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Scientific American, December 23, 1893
THE TRAVELING GARBAGE BURNER OF CHICAGO.
The disposal of garbage and other refuse from the household is the most serious hygienic question that municipal governments have to deal with, as the health of a city depends to a large extent upon the efficiency of the street cleaning department. The most common method of remo ving garbage is by means of carts that go from house to house gathering whatever refuse there may be until the wagon is loaded, then through the streets with the foul-smelling and disease-breeding load to a distant dump, which, in cities on the sea coast, may be a scow, but which in most cities is more liable to mean a depression in the ground, which is filled with this putrid matter and left to contaminate the whole region.
An effectual way to dispose of garbage is to burn it, and this can be accomplish ed either by the use of stationary or by porta ble crematories. One great hindrance to a satisfactory and economic system of collecting and destroying it is the fact that to the garbage are added ashes, old shoes, bottles, tin cans, paper and household refuse of an kinds.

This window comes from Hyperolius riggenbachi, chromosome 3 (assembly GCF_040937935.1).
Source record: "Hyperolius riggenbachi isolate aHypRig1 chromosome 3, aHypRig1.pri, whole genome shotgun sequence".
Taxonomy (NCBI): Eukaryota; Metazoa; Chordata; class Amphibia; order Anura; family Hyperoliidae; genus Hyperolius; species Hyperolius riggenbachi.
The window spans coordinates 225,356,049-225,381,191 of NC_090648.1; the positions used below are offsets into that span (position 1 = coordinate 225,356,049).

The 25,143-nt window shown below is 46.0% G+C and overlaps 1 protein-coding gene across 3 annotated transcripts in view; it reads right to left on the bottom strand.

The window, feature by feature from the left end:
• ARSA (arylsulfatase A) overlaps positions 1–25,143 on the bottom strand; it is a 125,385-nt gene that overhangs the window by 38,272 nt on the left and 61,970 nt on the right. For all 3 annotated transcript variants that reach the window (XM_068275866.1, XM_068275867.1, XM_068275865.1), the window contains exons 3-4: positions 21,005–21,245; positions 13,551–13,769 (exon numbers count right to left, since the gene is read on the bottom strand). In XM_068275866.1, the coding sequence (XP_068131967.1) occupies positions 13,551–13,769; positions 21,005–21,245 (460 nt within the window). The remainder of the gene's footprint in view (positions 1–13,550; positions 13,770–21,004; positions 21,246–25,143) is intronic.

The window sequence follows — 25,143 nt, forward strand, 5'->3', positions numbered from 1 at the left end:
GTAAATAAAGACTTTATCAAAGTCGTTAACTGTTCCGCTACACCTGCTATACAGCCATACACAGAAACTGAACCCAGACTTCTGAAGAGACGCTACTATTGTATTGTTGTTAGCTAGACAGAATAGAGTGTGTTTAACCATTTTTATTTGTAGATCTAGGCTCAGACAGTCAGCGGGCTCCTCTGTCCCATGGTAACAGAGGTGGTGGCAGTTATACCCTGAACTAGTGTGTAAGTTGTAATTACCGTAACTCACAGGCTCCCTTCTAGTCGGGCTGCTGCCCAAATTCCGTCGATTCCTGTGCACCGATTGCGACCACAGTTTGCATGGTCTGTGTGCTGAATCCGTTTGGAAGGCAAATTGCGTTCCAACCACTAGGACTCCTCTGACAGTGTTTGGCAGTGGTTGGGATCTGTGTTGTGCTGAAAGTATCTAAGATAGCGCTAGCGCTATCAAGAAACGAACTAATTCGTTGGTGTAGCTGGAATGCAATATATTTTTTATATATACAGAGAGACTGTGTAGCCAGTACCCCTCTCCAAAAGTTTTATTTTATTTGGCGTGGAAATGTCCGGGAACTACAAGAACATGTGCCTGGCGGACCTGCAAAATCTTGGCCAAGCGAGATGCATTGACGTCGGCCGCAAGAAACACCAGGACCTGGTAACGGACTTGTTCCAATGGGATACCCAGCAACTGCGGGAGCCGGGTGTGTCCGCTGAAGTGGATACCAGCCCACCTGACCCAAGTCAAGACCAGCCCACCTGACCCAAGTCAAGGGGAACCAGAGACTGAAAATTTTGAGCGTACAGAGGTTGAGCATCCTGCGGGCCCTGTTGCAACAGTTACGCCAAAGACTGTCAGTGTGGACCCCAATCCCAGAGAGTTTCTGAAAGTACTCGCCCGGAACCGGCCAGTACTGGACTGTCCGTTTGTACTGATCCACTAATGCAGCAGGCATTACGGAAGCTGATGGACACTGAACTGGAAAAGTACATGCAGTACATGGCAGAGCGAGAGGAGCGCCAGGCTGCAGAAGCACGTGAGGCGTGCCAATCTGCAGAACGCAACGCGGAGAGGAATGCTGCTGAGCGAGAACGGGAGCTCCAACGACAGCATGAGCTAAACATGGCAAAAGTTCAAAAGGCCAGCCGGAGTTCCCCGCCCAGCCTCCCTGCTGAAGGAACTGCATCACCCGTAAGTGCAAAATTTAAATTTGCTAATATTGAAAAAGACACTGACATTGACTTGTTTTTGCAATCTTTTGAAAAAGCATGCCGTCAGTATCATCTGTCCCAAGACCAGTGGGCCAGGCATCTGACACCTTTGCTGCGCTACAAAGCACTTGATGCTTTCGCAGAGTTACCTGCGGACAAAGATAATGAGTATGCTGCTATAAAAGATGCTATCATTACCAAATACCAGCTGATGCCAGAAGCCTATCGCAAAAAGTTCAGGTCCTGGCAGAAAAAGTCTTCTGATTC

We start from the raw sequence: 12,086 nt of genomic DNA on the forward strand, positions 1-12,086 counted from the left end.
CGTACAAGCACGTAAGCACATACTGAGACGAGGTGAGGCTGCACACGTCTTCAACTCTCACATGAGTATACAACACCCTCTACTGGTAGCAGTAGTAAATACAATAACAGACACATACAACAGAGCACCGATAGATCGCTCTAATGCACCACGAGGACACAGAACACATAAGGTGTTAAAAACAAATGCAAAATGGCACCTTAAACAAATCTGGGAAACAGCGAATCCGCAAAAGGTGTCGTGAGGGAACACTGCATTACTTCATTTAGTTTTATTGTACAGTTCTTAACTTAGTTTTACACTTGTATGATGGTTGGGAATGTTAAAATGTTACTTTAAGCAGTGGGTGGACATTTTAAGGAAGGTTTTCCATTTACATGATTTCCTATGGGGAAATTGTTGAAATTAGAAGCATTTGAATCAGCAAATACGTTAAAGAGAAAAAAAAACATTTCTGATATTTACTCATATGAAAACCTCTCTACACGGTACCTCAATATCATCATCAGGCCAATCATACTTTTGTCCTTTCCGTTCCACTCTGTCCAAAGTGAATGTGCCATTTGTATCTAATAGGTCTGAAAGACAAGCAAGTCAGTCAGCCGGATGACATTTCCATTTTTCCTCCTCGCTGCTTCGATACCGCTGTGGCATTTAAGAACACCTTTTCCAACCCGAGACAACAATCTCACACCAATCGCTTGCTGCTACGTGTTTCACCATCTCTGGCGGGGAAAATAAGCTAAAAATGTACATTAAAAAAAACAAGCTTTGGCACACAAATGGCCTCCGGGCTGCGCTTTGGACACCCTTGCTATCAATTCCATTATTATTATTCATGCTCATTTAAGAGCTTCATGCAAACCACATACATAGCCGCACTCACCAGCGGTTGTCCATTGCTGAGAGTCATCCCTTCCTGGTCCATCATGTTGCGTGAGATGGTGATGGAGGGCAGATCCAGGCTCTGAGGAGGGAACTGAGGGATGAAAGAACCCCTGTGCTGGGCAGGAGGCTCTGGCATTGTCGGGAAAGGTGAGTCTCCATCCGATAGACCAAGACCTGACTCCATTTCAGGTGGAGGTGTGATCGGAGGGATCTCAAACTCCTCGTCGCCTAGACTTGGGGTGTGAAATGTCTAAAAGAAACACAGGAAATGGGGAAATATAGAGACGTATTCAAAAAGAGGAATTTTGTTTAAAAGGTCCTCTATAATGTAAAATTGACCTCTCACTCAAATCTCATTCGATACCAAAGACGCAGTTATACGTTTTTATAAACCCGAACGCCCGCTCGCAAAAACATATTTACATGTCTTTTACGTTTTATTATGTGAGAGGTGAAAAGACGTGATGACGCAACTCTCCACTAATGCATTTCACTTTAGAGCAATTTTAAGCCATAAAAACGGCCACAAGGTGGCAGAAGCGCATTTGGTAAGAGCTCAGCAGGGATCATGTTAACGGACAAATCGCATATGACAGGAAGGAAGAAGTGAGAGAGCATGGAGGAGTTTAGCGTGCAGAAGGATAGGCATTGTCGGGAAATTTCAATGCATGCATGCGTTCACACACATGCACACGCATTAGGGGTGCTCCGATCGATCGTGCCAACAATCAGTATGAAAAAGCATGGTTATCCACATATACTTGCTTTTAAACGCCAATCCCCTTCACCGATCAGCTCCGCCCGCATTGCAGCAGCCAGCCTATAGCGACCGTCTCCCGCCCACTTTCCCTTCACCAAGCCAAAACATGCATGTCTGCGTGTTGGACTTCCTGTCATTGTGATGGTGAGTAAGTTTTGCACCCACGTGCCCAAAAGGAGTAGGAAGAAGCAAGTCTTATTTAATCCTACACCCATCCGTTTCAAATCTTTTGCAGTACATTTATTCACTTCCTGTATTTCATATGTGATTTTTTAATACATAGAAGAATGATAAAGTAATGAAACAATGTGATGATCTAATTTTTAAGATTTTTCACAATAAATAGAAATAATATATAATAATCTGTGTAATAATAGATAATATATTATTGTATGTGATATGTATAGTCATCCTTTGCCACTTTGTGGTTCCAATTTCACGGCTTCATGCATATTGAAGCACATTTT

The city of Chicago has taken hold of this matter with much vigor and has tried both stationary and portable crematories. Superintendent Welles, of the street cleaning department, was not satisfied with the
results obtai ned ; so devised a crematory of his own, which is shown in ?he accompanying illustration, as it appears in actual work in an alley way on the west side of Chicago. It is a very simple affa ir and made solely for service, all regard for appearance being thrown
aside. This crematory has produced decidedly satisfactory results, and Mr. Welles regards it as the most successful Olle that has yet been produced, all things considered.